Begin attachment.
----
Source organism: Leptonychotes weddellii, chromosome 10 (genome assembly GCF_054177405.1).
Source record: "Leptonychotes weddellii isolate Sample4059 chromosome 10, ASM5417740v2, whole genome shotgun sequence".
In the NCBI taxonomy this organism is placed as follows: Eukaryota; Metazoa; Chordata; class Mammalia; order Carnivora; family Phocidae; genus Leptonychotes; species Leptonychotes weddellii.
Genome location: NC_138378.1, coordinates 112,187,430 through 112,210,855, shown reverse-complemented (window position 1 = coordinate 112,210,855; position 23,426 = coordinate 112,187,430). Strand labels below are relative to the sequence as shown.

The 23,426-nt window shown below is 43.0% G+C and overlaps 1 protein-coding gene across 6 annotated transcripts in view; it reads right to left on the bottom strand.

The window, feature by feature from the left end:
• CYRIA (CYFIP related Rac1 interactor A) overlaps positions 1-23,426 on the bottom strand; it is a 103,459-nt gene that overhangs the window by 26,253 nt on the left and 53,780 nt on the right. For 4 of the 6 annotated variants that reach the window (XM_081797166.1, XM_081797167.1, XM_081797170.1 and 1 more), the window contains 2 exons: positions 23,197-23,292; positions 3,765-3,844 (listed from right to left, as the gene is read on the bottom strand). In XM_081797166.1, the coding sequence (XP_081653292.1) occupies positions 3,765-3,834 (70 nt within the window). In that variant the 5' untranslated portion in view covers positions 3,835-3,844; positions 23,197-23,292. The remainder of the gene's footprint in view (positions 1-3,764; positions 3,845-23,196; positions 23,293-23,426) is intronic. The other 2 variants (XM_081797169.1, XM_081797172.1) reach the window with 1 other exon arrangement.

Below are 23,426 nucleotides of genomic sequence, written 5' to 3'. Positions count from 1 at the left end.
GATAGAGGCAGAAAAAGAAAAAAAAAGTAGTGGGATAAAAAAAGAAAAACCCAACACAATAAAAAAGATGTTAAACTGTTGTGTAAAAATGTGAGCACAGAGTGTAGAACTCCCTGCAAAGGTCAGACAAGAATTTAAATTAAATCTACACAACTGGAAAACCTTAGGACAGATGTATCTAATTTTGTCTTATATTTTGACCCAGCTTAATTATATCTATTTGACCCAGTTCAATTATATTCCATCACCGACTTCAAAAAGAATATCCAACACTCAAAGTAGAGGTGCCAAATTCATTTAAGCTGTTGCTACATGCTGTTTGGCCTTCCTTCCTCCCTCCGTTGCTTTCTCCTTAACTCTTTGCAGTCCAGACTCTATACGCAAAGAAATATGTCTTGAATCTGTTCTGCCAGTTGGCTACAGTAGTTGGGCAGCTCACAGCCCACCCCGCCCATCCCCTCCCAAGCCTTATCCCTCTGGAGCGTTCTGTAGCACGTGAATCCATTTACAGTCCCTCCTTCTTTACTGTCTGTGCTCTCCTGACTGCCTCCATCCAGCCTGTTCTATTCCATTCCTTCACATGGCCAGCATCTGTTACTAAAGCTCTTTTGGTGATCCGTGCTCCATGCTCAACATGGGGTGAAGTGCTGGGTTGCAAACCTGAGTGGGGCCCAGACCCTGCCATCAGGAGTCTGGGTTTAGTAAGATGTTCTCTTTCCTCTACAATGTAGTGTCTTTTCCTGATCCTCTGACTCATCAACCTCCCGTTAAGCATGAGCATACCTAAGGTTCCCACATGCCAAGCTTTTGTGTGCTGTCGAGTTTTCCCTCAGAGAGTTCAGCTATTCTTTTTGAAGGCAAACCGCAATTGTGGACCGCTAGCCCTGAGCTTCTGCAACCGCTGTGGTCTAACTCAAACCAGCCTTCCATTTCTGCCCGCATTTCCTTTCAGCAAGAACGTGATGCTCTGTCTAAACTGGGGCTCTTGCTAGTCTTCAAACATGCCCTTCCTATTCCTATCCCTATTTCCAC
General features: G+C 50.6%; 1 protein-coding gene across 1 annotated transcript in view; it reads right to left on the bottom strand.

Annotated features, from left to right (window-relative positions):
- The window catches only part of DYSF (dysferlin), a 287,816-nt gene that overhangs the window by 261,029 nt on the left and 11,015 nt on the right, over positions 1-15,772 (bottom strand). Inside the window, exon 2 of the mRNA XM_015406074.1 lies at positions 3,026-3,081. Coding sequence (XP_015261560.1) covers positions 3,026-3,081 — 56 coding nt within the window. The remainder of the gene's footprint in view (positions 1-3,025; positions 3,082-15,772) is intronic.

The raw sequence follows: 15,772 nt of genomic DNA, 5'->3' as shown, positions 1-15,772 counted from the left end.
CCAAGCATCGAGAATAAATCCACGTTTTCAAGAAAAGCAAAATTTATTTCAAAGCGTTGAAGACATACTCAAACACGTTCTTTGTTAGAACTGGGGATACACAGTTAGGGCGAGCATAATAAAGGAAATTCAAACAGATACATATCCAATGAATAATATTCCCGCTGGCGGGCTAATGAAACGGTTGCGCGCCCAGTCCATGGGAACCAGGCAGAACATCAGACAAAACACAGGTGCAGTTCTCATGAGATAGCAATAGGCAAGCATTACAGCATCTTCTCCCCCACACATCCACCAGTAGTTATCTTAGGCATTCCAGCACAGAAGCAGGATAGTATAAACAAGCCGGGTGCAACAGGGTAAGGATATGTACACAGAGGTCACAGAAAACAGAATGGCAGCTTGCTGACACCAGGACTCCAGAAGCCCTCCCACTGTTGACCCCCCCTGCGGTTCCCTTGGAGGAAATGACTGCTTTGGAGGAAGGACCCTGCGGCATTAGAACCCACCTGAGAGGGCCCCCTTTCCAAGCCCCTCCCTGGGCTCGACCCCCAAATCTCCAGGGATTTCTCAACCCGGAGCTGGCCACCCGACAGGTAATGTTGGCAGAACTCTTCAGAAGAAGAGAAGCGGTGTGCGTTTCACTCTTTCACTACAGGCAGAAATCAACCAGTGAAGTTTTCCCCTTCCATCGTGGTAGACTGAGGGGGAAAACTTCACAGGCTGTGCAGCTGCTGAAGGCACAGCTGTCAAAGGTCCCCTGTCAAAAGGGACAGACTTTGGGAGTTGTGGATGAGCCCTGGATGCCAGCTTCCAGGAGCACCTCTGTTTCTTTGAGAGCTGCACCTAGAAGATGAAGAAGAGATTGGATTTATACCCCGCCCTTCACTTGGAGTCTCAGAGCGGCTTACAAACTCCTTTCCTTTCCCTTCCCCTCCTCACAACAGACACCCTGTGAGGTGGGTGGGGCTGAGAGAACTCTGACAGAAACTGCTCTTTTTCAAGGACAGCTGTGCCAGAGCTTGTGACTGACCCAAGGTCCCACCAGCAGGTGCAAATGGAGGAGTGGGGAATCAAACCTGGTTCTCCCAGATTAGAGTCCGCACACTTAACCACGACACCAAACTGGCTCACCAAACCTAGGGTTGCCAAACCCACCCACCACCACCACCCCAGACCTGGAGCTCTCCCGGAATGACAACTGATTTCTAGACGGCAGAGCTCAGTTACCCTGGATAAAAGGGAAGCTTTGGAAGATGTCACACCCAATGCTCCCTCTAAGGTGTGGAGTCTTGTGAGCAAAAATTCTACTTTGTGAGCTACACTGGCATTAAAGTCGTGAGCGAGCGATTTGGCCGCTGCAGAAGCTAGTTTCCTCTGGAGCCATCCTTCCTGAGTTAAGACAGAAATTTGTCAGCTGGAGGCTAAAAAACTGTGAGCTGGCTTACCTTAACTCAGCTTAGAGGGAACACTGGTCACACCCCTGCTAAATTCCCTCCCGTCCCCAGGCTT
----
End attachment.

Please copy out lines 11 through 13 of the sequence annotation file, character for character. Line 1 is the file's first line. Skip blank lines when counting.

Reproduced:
Annotated features, from left to right (window-relative positions):
- The window catches only part of DYSF (dysferlin), a 287,816-nt gene that overhangs the window by 261,029 nt on the left and 11,015 nt on the right, over positions 1-15,772 (bottom strand). Inside the window, exon 2 of the mRNA XM_015406074.1 lies at positions 3,026-3,081. Coding sequence (XP_015261560.1) covers positions 3,026-3,081 — 56 coding nt within the window. The remainder of the gene's footprint in view (positions 1-3,025; positions 3,082-15,772) is intronic.

The raw sequence follows: 15,772 nt of genomic DNA, 5'->3' as shown, positions 1-15,772 counted from the left end.